Air quality

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Air quality refers to the presence or absence of air pollution. The presence of substances such as particulates or acid gases (which cause acid rain), or toxins such as dioxin can harm the health of humans and other organisms. Air pollution from human sources has increased greatly in recent centuries; however air quality can also be influenced by the release of these substances from natural sources such as forest fires and volcanoes.

Air quality can be measured by simple physical and chemical methods though these are rapidly being replaced by more sophisticated techniques that use electronics. The simplest and cheapest way of measuring air quality is by analyzing the quality of air.

The Air Quality Index (AQI)[edit | edit source]

The Air Quality Index (AQI) is an indicator of air quality which is previously used to measure Ontario's air quality. The Air Quality Health Index (AQHI) replaced the AQI on June 24, 2015. The AQI is based on air pollutants that have adverse effects on human health and the environment.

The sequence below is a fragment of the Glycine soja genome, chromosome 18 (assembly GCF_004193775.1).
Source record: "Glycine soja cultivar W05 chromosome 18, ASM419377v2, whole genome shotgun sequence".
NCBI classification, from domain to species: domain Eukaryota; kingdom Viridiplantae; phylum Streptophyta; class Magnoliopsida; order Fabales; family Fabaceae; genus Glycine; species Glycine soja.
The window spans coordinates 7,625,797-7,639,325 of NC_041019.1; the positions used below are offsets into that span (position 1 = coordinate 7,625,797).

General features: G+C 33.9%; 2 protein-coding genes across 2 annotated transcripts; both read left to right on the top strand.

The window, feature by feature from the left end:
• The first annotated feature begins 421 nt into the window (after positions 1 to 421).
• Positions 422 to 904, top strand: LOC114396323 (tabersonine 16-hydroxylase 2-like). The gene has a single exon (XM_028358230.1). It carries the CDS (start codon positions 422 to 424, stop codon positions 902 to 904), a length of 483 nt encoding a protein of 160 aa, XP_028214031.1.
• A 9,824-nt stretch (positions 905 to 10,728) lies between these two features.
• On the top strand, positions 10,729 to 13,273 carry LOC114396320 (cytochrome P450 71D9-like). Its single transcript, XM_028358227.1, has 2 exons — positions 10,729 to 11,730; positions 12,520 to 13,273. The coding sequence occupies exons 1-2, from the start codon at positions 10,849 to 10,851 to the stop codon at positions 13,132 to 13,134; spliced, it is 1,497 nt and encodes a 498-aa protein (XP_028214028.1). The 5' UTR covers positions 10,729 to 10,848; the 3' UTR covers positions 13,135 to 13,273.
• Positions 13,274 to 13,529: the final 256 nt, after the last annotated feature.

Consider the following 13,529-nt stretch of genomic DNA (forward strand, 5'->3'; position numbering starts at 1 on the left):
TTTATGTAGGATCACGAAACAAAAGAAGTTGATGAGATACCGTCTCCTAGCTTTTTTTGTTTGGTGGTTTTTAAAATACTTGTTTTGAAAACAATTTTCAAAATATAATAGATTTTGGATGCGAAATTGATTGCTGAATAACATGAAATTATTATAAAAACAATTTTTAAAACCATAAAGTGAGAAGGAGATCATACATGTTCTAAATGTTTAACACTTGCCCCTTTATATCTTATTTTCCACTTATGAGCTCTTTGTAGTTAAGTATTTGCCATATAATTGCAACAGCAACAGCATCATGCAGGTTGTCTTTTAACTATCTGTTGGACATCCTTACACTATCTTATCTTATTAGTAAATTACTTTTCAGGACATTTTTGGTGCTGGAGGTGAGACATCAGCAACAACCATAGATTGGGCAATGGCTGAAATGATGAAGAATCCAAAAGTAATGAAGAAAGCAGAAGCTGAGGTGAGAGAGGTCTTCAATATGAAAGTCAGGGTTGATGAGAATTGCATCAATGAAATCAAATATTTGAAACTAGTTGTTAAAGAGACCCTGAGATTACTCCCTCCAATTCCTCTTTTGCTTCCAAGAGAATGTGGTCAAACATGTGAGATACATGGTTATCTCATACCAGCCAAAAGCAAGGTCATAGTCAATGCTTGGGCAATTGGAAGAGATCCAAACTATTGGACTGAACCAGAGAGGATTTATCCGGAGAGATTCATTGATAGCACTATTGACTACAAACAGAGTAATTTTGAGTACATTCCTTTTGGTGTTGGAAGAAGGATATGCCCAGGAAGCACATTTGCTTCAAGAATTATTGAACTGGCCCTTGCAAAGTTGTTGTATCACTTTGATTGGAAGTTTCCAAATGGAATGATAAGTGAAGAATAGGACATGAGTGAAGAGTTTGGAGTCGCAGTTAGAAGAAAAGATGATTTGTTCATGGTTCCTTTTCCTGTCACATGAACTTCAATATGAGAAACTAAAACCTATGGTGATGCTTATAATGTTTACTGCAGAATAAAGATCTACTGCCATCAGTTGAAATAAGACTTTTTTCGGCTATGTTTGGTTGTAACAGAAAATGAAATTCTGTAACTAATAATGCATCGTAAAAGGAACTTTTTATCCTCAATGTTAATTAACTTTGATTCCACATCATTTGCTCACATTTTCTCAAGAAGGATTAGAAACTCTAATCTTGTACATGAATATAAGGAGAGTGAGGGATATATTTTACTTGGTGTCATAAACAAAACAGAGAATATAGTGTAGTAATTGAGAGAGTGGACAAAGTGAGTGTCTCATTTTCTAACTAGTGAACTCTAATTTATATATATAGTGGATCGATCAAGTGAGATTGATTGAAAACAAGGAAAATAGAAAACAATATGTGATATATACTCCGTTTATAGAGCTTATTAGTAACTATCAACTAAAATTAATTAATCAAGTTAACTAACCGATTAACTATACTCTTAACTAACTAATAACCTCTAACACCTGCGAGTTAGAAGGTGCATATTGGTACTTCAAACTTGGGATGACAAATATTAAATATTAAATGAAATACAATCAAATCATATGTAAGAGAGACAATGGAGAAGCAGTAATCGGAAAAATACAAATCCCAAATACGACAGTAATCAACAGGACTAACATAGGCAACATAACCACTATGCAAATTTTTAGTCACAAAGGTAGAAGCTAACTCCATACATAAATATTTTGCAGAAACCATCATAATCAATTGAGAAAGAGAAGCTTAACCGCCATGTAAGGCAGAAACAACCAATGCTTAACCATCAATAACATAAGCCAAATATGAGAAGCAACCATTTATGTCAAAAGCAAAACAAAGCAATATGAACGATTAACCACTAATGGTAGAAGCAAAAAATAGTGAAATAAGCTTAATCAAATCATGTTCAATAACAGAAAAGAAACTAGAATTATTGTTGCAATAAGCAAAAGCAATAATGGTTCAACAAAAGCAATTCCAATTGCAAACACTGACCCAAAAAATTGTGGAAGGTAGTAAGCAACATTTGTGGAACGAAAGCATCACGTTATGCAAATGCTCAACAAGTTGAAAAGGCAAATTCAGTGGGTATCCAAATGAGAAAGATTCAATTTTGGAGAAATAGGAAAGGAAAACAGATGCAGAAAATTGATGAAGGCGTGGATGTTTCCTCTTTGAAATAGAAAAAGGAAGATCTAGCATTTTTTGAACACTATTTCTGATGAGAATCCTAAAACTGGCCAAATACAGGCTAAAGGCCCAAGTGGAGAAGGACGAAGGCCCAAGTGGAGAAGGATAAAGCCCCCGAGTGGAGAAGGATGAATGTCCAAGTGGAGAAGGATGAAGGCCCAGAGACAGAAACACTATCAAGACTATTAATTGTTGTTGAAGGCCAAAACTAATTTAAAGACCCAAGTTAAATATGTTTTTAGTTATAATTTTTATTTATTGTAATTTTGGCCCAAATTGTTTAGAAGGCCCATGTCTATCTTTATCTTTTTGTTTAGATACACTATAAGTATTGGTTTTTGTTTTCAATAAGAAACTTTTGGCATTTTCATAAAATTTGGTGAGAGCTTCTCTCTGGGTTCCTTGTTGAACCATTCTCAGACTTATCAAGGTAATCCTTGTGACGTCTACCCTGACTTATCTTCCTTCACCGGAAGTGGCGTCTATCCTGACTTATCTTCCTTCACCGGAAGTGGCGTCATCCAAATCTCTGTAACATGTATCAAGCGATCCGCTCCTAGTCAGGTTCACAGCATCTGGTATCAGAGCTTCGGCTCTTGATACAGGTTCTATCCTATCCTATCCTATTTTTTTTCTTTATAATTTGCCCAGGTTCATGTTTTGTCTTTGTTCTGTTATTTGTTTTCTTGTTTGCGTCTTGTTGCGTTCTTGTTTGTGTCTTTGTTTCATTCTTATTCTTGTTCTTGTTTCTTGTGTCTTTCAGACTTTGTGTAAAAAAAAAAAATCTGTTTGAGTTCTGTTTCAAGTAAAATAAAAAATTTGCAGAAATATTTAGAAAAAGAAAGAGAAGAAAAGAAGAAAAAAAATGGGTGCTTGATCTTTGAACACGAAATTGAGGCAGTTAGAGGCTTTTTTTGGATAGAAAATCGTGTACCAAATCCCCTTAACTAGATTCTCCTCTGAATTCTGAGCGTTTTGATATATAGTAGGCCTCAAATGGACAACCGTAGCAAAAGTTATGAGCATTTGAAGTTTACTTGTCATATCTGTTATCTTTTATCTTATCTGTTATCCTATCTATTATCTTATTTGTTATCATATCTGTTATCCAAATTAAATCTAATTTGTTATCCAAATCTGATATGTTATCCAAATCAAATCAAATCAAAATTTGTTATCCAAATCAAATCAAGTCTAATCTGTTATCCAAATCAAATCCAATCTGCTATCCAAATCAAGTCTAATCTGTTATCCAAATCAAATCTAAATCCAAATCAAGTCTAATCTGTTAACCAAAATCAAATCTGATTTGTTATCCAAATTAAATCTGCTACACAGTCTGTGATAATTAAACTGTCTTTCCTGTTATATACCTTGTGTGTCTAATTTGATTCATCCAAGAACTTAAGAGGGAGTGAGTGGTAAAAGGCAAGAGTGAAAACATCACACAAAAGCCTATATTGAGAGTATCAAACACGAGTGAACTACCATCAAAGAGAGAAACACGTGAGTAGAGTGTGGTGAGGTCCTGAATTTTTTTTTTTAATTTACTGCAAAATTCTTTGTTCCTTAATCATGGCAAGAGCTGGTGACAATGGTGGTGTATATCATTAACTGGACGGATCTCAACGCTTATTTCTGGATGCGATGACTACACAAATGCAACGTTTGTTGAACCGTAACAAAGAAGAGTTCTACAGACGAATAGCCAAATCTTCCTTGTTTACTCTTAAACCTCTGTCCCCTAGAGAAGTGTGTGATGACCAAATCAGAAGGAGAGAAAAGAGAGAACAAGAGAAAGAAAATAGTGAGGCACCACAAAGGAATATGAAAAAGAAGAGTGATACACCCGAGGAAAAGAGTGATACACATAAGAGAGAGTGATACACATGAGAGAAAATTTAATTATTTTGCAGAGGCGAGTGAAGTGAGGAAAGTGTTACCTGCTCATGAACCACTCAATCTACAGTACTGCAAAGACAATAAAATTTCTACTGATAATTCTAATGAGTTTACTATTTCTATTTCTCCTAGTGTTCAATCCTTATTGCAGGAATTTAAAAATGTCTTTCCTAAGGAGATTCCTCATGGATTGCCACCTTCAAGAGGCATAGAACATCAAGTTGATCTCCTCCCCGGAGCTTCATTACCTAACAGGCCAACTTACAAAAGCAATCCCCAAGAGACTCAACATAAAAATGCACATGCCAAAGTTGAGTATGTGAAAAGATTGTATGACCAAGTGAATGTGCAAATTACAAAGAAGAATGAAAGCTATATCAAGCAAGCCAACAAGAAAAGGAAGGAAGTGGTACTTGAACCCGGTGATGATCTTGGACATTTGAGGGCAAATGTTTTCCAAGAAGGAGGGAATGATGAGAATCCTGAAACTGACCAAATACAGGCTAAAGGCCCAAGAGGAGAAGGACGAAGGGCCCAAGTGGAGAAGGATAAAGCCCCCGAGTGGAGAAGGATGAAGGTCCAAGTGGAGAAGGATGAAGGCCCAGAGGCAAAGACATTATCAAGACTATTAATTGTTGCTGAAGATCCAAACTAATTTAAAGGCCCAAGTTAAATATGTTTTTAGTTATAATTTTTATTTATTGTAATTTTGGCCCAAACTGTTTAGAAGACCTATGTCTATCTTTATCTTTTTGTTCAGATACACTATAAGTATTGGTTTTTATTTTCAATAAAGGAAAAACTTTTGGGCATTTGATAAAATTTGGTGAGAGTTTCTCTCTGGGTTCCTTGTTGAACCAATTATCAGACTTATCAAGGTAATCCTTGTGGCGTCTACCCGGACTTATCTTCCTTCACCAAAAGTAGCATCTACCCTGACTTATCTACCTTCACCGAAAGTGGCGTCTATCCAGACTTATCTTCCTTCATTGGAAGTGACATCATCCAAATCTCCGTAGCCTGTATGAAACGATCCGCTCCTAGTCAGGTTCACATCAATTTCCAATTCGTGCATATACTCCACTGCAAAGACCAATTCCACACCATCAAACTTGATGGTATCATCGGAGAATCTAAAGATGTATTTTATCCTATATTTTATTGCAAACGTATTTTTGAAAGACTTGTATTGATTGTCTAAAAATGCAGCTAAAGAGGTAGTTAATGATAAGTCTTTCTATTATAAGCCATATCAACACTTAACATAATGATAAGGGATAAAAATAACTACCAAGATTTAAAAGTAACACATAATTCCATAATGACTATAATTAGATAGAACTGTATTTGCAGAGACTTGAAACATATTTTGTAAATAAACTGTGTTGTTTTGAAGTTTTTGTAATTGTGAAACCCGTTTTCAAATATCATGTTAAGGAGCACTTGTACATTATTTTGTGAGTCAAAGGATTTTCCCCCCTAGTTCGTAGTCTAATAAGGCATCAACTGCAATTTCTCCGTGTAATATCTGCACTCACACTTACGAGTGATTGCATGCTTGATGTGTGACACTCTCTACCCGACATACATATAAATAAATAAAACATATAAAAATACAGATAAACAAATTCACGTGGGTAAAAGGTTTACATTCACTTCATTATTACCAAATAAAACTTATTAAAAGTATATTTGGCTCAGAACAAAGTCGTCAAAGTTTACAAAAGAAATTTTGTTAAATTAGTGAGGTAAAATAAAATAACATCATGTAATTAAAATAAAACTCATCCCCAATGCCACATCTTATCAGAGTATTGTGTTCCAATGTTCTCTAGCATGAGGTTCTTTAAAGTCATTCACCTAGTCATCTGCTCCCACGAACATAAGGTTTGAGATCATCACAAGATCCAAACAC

AQI (Air Quality Index) number is calculated from 6 key pollutants. While this is true, the AQI formula itself does not use all 6 pollutants in one equation. Rather, each of the 6 pollutants has both a concentration and AQI value. The pollutant with the highest AQI level, or 'risk to health', is deemed the "main pollutant" and that pollutant's AQI determines the overall AQI number across all the included pollutants.

AQI is calculated by using the following formula:

Ip = [(Ihi-Ilow)/(BPhi-BPlow)] (Cp-BPlow)+Ilow,

Where Ip is the index of the pollutant; Cp is the rounded concentration of pollutant p; BPhi is the breakpoint greater or equal to Cp; BPlow is the breakpoint less than or equal to Cp; Ihi is the AQI corresponding to BPhi; Ilow is the AQI corresponding to BPlow.

Open hardware for monitoring air quality[edit | edit source]

See also[edit | edit source]